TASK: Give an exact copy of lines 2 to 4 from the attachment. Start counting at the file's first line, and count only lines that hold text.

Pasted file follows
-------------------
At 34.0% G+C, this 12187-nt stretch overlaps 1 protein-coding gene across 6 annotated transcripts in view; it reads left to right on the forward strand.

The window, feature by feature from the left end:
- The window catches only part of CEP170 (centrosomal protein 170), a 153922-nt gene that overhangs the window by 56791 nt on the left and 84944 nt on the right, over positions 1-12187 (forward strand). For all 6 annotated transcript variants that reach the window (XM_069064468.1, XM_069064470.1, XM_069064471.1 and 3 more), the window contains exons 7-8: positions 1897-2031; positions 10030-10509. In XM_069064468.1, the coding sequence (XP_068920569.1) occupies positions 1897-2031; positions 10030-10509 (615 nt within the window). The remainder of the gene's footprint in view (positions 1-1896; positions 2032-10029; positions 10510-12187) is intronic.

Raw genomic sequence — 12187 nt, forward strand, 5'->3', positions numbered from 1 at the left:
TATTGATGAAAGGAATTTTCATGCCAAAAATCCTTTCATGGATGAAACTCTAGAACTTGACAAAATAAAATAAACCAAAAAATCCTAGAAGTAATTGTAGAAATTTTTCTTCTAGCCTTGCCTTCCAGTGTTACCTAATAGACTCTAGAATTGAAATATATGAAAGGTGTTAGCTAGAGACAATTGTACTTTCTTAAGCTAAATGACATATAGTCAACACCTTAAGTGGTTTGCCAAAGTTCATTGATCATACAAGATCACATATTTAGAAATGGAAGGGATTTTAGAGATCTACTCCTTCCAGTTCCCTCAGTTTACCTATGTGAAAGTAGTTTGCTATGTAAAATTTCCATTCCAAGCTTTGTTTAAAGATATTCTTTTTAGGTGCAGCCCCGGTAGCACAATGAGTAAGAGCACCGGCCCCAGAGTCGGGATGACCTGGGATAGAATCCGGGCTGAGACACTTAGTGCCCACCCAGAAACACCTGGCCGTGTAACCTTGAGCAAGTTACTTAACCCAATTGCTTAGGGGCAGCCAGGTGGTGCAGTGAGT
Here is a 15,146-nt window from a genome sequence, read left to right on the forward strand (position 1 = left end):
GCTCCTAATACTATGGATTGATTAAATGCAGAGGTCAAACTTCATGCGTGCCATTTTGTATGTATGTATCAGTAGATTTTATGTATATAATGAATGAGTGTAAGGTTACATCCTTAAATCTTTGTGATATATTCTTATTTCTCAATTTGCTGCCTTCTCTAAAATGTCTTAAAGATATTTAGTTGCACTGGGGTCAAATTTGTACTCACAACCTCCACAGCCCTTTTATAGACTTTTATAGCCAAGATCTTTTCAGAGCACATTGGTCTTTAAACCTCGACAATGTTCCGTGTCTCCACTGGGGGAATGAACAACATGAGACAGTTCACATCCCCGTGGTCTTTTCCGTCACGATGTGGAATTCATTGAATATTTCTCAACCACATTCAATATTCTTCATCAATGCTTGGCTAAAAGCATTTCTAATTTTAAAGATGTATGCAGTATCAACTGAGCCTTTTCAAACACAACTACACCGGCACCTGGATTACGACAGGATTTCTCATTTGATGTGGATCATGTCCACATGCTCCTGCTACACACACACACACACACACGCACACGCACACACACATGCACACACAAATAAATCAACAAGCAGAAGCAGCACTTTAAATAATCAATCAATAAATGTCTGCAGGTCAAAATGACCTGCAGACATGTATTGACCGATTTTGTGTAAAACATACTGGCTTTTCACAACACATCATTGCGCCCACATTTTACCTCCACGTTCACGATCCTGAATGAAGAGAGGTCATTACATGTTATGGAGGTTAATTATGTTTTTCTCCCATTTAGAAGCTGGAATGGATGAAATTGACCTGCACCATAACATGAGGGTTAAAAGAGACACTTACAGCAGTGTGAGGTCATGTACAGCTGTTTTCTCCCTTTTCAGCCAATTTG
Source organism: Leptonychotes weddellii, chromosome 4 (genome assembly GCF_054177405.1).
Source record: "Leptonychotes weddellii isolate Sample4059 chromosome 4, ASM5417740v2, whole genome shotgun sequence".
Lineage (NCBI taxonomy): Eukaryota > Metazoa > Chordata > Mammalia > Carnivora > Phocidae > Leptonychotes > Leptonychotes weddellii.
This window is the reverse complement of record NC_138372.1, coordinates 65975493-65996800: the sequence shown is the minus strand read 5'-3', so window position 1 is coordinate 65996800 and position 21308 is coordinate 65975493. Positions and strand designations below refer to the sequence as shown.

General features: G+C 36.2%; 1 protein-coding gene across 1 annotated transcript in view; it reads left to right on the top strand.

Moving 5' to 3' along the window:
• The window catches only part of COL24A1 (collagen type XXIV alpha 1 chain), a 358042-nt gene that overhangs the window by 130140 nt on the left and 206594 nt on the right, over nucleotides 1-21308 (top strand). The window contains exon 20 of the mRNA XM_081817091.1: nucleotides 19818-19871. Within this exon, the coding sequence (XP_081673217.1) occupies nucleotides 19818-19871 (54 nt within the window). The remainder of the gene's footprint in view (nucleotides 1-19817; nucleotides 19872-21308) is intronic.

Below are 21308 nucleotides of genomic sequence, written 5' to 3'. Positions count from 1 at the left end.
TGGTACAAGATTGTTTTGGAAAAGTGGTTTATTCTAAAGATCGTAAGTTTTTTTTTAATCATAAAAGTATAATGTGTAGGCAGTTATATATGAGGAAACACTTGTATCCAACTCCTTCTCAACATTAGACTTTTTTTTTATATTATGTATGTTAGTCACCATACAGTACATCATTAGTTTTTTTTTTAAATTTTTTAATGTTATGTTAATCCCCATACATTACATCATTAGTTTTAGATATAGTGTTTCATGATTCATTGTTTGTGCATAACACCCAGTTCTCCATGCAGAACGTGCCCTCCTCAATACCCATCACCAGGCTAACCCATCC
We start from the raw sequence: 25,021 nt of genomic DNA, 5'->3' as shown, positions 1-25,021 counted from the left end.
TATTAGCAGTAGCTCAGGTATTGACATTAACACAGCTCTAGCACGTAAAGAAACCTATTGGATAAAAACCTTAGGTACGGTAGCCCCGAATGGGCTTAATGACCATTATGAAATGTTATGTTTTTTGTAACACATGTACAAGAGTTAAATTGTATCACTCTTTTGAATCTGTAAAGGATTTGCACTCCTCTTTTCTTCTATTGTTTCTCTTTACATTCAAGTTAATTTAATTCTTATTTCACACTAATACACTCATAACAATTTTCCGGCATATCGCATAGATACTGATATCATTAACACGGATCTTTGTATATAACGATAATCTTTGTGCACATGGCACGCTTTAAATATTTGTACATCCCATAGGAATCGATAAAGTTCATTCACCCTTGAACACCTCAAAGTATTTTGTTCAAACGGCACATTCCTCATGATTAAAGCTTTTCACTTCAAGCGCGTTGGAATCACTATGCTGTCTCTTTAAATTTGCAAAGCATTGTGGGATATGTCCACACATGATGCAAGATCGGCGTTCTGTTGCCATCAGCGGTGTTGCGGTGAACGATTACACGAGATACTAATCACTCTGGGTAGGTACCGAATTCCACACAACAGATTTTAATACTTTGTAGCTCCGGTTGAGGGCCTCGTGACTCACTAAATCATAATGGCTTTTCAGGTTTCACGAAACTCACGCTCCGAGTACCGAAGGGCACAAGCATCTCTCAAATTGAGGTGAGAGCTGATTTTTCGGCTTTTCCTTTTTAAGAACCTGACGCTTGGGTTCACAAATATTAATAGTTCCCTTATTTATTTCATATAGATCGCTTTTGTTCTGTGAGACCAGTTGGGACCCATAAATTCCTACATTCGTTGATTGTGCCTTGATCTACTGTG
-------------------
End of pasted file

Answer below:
The window, feature by feature from the left end:
- The window catches only part of CEP170 (centrosomal protein 170), a 153922-nt gene that overhangs the window by 56791 nt on the left and 84944 nt on the right, over positions 1-12187 (forward strand). For all 6 annotated transcript variants that reach the window (XM_069064468.1, XM_069064470.1, XM_069064471.1 and 3 more), the window contains exons 7-8: positions 1897-2031; positions 10030-10509. In XM_069064468.1, the coding sequence (XP_068920569.1) occupies positions 1897-2031; positions 10030-10509 (615 nt within the window). The remainder of the gene's footprint in view (positions 1-1896; positions 2032-10029; positions 10510-12187) is intronic.

Raw genomic sequence — 12187 nt, forward strand, 5'->3', positions numbered from 1 at the left: